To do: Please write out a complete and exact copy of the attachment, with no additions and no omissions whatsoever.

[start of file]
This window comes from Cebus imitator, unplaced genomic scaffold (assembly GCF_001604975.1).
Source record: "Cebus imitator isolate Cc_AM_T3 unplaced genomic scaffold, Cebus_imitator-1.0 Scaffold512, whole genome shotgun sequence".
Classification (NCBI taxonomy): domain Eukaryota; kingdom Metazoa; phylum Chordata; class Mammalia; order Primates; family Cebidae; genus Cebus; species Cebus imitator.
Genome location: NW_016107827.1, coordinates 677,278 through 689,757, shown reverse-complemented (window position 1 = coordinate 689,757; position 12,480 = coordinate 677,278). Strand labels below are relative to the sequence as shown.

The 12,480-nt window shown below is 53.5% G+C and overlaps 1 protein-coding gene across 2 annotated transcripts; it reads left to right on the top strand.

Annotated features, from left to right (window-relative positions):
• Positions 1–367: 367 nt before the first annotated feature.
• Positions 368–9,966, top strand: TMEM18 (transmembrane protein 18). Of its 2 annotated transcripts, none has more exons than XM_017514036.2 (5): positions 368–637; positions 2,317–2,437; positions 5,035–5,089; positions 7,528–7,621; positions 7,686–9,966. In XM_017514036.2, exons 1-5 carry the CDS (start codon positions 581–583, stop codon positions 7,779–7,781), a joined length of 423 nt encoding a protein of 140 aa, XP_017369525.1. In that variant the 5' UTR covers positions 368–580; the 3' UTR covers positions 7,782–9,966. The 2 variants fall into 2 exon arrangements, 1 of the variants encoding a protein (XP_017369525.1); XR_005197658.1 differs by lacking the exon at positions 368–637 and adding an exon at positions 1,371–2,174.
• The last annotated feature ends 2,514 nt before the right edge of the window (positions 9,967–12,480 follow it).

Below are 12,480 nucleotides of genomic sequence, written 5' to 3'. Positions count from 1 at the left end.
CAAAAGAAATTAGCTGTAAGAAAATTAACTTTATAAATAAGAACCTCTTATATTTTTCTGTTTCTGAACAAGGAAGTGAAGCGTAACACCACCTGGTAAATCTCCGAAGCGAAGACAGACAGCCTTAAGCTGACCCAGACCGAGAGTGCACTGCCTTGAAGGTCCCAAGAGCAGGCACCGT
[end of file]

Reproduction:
This window comes from Cebus imitator, unplaced genomic scaffold (assembly GCF_001604975.1).
Source record: "Cebus imitator isolate Cc_AM_T3 unplaced genomic scaffold, Cebus_imitator-1.0 Scaffold512, whole genome shotgun sequence".
Classification (NCBI taxonomy): domain Eukaryota; kingdom Metazoa; phylum Chordata; class Mammalia; order Primates; family Cebidae; genus Cebus; species Cebus imitator.
Genome location: NW_016107827.1, coordinates 677,278 through 689,757, shown reverse-complemented (window position 1 = coordinate 689,757; position 12,480 = coordinate 677,278). Strand labels below are relative to the sequence as shown.

The 12,480-nt window shown below is 53.5% G+C and overlaps 1 protein-coding gene across 2 annotated transcripts; it reads left to right on the top strand.

Annotated features, from left to right (window-relative positions):
• Positions 1–367: 367 nt before the first annotated feature.
• Positions 368–9,966, top strand: TMEM18 (transmembrane protein 18). Of its 2 annotated transcripts, none has more exons than XM_017514036.2 (5): positions 368–637; positions 2,317–2,437; positions 5,035–5,089; positions 7,528–7,621; positions 7,686–9,966. In XM_017514036.2, exons 1-5 carry the CDS (start codon positions 581–583, stop codon positions 7,779–7,781), a joined length of 423 nt encoding a protein of 140 aa, XP_017369525.1. In that variant the 5' UTR covers positions 368–580; the 3' UTR covers positions 7,782–9,966. The 2 variants fall into 2 exon arrangements, 1 of the variants encoding a protein (XP_017369525.1); XR_005197658.1 differs by lacking the exon at positions 368–637 and adding an exon at positions 1,371–2,174.
• The last annotated feature ends 2,514 nt before the right edge of the window (positions 9,967–12,480 follow it).

Below are 12,480 nucleotides of genomic sequence, written 5' to 3'. Positions count from 1 at the left end.
CAAAAGAAATTAGCTGTAAGAAAATTAACTTTATAAATAAGAACCTCTTATATTTTTCTGTTTCTGAACAAGGAAGTGAAGCGTAACACCACCTGGTAAATCTCCGAAGCGAAGACAGACAGCCTTAAGCTGACCCAGACCGAGAGTGCACTGCCTTGAAGGTCCCAAGAGCAGGCACCGT